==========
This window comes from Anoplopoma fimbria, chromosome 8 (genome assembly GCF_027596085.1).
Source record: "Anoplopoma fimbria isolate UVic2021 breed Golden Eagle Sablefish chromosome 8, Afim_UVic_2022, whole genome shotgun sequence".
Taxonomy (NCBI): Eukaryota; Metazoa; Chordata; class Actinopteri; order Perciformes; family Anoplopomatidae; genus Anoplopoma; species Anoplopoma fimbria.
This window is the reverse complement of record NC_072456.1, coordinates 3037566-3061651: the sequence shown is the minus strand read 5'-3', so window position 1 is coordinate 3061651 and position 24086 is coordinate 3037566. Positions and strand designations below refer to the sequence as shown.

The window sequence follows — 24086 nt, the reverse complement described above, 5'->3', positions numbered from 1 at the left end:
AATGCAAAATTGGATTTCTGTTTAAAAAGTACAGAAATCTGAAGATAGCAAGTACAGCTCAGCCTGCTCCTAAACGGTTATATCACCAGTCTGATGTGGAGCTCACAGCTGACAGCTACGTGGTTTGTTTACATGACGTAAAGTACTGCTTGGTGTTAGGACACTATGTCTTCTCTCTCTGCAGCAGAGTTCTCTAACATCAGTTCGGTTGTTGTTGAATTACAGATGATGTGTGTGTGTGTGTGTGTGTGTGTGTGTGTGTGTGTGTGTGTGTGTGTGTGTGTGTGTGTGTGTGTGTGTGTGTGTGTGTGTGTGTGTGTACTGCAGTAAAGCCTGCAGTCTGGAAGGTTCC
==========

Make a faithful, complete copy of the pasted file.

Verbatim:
This window comes from Anoplopoma fimbria, chromosome 8 (genome assembly GCF_027596085.1).
Source record: "Anoplopoma fimbria isolate UVic2021 breed Golden Eagle Sablefish chromosome 8, Afim_UVic_2022, whole genome shotgun sequence".
Taxonomy (NCBI): Eukaryota; Metazoa; Chordata; class Actinopteri; order Perciformes; family Anoplopomatidae; genus Anoplopoma; species Anoplopoma fimbria.
This window is the reverse complement of record NC_072456.1, coordinates 3037566-3061651: the sequence shown is the minus strand read 5'-3', so window position 1 is coordinate 3061651 and position 24086 is coordinate 3037566. Positions and strand designations below refer to the sequence as shown.

The window sequence follows — 24086 nt, the reverse complement described above, 5'->3', positions numbered from 1 at the left end:
AATGCAAAATTGGATTTCTGTTTAAAAAGTACAGAAATCTGAAGATAGCAAGTACAGCTCAGCCTGCTCCTAAACGGTTATATCACCAGTCTGATGTGGAGCTCACAGCTGACAGCTACGTGGTTTGTTTACATGACGTAAAGTACTGCTTGGTGTTAGGACACTATGTCTTCTCTCTCTGCAGCAGAGTTCTCTAACATCAGTTCGGTTGTTGTTGAATTACAGATGATGTGTGTGTGTGTGTGTGTGTGTGTGTGTGTGTGTGTGTGTGTGTGTGTGTGTGTGTGTGTGTGTGTGTGTGTGTGTGTGTGTGTGTGTGTACTGCAGTAAAGCCTGCAGTCTGGAAGGTTCC